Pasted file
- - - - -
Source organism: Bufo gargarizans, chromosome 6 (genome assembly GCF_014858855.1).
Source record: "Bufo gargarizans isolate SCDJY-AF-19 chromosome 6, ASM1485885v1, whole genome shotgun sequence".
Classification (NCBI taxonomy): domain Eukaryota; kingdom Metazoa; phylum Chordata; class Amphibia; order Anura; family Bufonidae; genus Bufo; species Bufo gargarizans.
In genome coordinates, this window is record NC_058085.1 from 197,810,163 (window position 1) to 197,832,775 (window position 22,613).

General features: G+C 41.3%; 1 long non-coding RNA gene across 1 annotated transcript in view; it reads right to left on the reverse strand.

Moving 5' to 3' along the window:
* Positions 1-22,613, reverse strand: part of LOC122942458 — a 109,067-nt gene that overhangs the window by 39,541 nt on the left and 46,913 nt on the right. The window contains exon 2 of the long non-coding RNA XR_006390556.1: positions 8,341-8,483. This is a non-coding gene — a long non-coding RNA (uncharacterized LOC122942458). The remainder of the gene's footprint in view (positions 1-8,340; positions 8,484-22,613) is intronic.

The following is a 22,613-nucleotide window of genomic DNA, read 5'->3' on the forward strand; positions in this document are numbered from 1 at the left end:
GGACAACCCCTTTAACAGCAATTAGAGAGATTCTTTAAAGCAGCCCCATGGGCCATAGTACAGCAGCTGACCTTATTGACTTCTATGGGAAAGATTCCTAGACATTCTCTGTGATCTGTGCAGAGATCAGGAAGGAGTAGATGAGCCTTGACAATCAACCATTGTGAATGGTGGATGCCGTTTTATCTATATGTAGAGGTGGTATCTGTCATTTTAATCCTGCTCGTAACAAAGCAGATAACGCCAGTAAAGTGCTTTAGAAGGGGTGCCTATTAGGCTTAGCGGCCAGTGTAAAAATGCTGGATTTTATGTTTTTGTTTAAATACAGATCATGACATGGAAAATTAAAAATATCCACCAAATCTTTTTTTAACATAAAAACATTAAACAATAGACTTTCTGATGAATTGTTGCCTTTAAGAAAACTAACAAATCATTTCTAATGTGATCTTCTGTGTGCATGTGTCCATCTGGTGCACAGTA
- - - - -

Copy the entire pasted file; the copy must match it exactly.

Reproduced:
Source organism: Bufo gargarizans, chromosome 6 (genome assembly GCF_014858855.1).
Source record: "Bufo gargarizans isolate SCDJY-AF-19 chromosome 6, ASM1485885v1, whole genome shotgun sequence".
Classification (NCBI taxonomy): domain Eukaryota; kingdom Metazoa; phylum Chordata; class Amphibia; order Anura; family Bufonidae; genus Bufo; species Bufo gargarizans.
In genome coordinates, this window is record NC_058085.1 from 197,810,163 (window position 1) to 197,832,775 (window position 22,613).

General features: G+C 41.3%; 1 long non-coding RNA gene across 1 annotated transcript in view; it reads right to left on the reverse strand.

Moving 5' to 3' along the window:
* Positions 1-22,613, reverse strand: part of LOC122942458 — a 109,067-nt gene that overhangs the window by 39,541 nt on the left and 46,913 nt on the right. The window contains exon 2 of the long non-coding RNA XR_006390556.1: positions 8,341-8,483. This is a non-coding gene — a long non-coding RNA (uncharacterized LOC122942458). The remainder of the gene's footprint in view (positions 1-8,340; positions 8,484-22,613) is intronic.

The following is a 22,613-nucleotide window of genomic DNA, read 5'->3' on the forward strand; positions in this document are numbered from 1 at the left end:
GGACAACCCCTTTAACAGCAATTAGAGAGATTCTTTAAAGCAGCCCCATGGGCCATAGTACAGCAGCTGACCTTATTGACTTCTATGGGAAAGATTCCTAGACATTCTCTGTGATCTGTGCAGAGATCAGGAAGGAGTAGATGAGCCTTGACAATCAACCATTGTGAATGGTGGATGCCGTTTTATCTATATGTAGAGGTGGTATCTGTCATTTTAATCCTGCTCGTAACAAAGCAGATAACGCCAGTAAAGTGCTTTAGAAGGGGTGCCTATTAGGCTTAGCGGCCAGTGTAAAAATGCTGGATTTTATGTTTTTGTTTAAATACAGATCATGACATGGAAAATTAAAAATATCCACCAAATCTTTTTTTAACATAAAAACATTAAACAATAGACTTTCTGATGAATTGTTGCCTTTAAGAAAACTAACAAATCATTTCTAATGTGATCTTCTGTGTGCATGTGTCCATCTGGTGCACAGTA